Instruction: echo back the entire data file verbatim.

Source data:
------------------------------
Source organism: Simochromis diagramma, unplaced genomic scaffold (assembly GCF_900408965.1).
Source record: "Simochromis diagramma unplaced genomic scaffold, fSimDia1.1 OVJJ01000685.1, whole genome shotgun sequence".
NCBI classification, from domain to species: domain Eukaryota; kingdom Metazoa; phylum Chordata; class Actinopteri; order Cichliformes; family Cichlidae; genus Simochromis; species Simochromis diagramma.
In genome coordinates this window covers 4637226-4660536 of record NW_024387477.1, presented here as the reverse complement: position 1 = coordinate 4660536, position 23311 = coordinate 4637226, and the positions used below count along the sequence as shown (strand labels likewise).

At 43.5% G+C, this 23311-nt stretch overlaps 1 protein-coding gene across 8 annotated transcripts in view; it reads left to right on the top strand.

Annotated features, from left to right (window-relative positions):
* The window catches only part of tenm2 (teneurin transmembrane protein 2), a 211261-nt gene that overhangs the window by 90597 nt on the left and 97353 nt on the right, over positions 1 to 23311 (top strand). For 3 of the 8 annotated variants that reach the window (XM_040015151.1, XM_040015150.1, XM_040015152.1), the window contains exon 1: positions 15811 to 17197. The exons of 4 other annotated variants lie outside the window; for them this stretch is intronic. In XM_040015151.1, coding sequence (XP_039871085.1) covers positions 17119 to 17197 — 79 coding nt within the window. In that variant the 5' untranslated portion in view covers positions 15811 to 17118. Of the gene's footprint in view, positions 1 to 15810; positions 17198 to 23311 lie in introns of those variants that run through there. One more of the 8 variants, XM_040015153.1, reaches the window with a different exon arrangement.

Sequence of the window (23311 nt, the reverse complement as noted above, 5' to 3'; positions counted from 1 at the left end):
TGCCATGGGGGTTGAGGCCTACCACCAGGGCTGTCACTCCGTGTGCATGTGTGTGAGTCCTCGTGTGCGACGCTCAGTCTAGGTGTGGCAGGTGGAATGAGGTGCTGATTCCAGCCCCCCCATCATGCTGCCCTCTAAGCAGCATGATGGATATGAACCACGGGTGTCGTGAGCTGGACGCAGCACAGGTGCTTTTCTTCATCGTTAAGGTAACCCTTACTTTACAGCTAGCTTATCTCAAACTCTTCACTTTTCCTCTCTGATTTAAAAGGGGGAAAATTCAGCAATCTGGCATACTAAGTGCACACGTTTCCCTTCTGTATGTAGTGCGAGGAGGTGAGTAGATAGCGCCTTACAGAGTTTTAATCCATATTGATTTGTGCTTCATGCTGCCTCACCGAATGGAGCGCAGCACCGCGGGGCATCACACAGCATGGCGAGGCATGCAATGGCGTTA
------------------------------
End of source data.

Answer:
Source organism: Simochromis diagramma, unplaced genomic scaffold (assembly GCF_900408965.1).
Source record: "Simochromis diagramma unplaced genomic scaffold, fSimDia1.1 OVJJ01000685.1, whole genome shotgun sequence".
NCBI classification, from domain to species: domain Eukaryota; kingdom Metazoa; phylum Chordata; class Actinopteri; order Cichliformes; family Cichlidae; genus Simochromis; species Simochromis diagramma.
In genome coordinates this window covers 4637226-4660536 of record NW_024387477.1, presented here as the reverse complement: position 1 = coordinate 4660536, position 23311 = coordinate 4637226, and the positions used below count along the sequence as shown (strand labels likewise).

At 43.5% G+C, this 23311-nt stretch overlaps 1 protein-coding gene across 8 annotated transcripts in view; it reads left to right on the top strand.

Annotated features, from left to right (window-relative positions):
* The window catches only part of tenm2 (teneurin transmembrane protein 2), a 211261-nt gene that overhangs the window by 90597 nt on the left and 97353 nt on the right, over positions 1 to 23311 (top strand). For 3 of the 8 annotated variants that reach the window (XM_040015151.1, XM_040015150.1, XM_040015152.1), the window contains exon 1: positions 15811 to 17197. The exons of 4 other annotated variants lie outside the window; for them this stretch is intronic. In XM_040015151.1, coding sequence (XP_039871085.1) covers positions 17119 to 17197 — 79 coding nt within the window. In that variant the 5' untranslated portion in view covers positions 15811 to 17118. Of the gene's footprint in view, positions 1 to 15810; positions 17198 to 23311 lie in introns of those variants that run through there. One more of the 8 variants, XM_040015153.1, reaches the window with a different exon arrangement.

Sequence of the window (23311 nt, the reverse complement as noted above, 5' to 3'; positions counted from 1 at the left end):
TGCCATGGGGGTTGAGGCCTACCACCAGGGCTGTCACTCCGTGTGCATGTGTGTGAGTCCTCGTGTGCGACGCTCAGTCTAGGTGTGGCAGGTGGAATGAGGTGCTGATTCCAGCCCCCCCATCATGCTGCCCTCTAAGCAGCATGATGGATATGAACCACGGGTGTCGTGAGCTGGACGCAGCACAGGTGCTTTTCTTCATCGTTAAGGTAACCCTTACTTTACAGCTAGCTTATCTCAAACTCTTCACTTTTCCTCTCTGATTTAAAAGGGGGAAAATTCAGCAATCTGGCATACTAAGTGCACACGTTTCCCTTCTGTATGTAGTGCGAGGAGGTGAGTAGATAGCGCCTTACAGAGTTTTAATCCATATTGATTTGTGCTTCATGCTGCCTCACCGAATGGAGCGCAGCACCGCGGGGCATCACACAGCATGGCGAGGCATGCAATGGCGTTA